Other interventions include targeted large-scale programmes like Anemia Mukt Bharat and Prime Minister’s Overarching Scheme for Holistic Nutrition (POSHAN) Abhiyaan, which includes beneficiaries across the board. Anemia Mukt Bharat, a flagship programme of the Ministry of Health and Family Welfare (MoHFW), under the POSHAN Abhiyaan, is a strategy focussed on reducing the burden of maternal anemia. It aims to reduce the prevalence of anemia by three percentage points per year among children, adolescents, and women of reproductive age by 2022.
The Budget 2021 also offers some solace in this direction. The budgetary push is an attempt to strengthen India’s nutritional delivery and outcome with special focus on 112 aspirational districts with the launch of Mission POSHAN 2.0.
Increasing holistic awareness on nutrition and its outcomes and improvement on purchasing parity and financial independence among young girls and women is where we can support, complement and make the efforts undertaken by government, sustainable.
Organizations like Smile Foundation that work with self-help groups, mothers’ groups, health centers and even capacity building of frontline workers on various subjects can bring about a positive change. Smile Foundation, through its project ‘Sampoorna’ in Banaskantha district of Gujarat has created a model and laboratory of learning. The project has managed a small but impactful positive improvement in the intervention area of 10 villages in Block Amirgarh.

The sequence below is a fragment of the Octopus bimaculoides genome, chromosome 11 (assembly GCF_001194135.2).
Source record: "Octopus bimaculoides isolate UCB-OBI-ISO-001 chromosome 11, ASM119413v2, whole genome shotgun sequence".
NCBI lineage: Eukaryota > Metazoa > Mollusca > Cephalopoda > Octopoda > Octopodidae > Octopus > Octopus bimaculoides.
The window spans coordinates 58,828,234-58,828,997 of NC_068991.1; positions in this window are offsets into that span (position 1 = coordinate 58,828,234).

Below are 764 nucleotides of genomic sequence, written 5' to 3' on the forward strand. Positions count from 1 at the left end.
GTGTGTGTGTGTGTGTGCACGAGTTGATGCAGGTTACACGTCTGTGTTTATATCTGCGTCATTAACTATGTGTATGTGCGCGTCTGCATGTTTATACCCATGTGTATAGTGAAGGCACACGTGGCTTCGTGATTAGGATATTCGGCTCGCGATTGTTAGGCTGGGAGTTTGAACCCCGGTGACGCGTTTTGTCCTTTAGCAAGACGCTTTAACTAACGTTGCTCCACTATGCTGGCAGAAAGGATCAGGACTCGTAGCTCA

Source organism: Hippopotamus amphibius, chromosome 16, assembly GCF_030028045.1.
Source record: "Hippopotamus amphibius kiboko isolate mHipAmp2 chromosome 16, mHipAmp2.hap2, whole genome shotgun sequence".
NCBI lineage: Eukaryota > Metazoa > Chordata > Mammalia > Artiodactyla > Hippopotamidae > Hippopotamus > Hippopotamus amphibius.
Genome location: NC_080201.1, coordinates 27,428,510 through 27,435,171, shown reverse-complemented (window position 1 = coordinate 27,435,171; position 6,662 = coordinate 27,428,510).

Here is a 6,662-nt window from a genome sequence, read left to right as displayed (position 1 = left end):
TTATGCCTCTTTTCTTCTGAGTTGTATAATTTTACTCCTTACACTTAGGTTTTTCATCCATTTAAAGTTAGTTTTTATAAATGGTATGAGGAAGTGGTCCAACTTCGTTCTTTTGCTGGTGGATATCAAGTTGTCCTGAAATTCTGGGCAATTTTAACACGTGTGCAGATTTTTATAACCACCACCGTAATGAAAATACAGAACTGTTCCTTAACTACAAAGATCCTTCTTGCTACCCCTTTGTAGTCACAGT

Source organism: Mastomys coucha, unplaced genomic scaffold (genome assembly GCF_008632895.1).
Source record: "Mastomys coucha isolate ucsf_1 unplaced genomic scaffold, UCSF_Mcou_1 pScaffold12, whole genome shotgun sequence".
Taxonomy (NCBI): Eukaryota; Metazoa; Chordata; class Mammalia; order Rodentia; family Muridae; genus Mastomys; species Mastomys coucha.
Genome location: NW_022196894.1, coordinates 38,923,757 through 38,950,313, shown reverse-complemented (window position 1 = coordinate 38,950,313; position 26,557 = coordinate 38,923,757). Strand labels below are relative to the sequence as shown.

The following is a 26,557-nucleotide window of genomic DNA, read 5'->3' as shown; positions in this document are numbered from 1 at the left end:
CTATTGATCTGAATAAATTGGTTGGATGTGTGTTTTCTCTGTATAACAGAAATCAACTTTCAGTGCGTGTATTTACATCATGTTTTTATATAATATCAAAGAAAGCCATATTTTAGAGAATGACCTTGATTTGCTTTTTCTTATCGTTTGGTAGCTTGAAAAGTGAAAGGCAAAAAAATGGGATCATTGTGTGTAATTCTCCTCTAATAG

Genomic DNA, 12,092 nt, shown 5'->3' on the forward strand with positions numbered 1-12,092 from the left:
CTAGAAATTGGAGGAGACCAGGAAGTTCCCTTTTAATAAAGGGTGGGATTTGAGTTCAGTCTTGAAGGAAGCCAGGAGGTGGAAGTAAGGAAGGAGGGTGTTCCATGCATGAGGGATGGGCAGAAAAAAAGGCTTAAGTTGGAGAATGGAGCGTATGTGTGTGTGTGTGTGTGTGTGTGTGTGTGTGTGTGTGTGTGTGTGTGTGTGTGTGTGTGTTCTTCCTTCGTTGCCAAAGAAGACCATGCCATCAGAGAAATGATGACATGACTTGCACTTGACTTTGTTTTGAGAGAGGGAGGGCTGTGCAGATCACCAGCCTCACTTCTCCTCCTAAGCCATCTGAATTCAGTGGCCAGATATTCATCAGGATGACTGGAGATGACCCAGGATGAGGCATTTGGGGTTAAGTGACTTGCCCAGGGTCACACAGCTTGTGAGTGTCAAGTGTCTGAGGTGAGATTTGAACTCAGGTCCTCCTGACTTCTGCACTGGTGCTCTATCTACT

At the initiation of the project, the baseline study revealed that 78 percent of adolescent girls were anemic (varying from mild to severe), with 50 percent girls being moderately anemic and about 13 percent being severely anemic. The survey also revealed that only 17.6 percent were attending school, with most respondents (49 percent) dropping out of school after Class 6 or 8, due to non- availability of further classes in vicinity, to support in domestic chores etc.
The pilot programme launched thereafter, was able to impact the nutrition status of 1,000 adolescent girls from 10 villages in the district. We were able to achieve increased consumption of IFA, de-worming and multi-vitamin tablets, substantially increase Hemoglobin levels in adolescent girls and create positive outcomes in their Body Mass Index (BMI).
Efforts were also made to inculcate healthy eating habits by discussing several homemade recipes, how to grow kitchen gardens and serving nutritious snacks during awareness generation sessions and activities. As a result of these steps, the incidence of severe to moderate anemia too fell from nearly 78 percent to around 34 percent.
Apart from this, livelihood trainings were imparted with support from various government schemes under skill-building so that the girls gain economic independence and hence have decision making authority for themselves.
It has been assessed that there has been a change in the knowledge level and also the behavior and practices of the girls. However, making the efforts sustainable is a challenge because of the demography and socio- economic reasons.
Thus the model proposed for such similar interventions in future is inculcating healthy eating behavior and healthy menstrual hygiene practices in girls. At the same time, one has to intervene for ensuring their economic empowerment which will help them in adopting and ensuring these healthy habits and practices.
As a community we need to ideate, innovate and solve together for long term sustainable change. And the first step for doing so is deciding to do so, like we did.
(The author is co-founder and executive trustee of Smile Foundation, an NGO)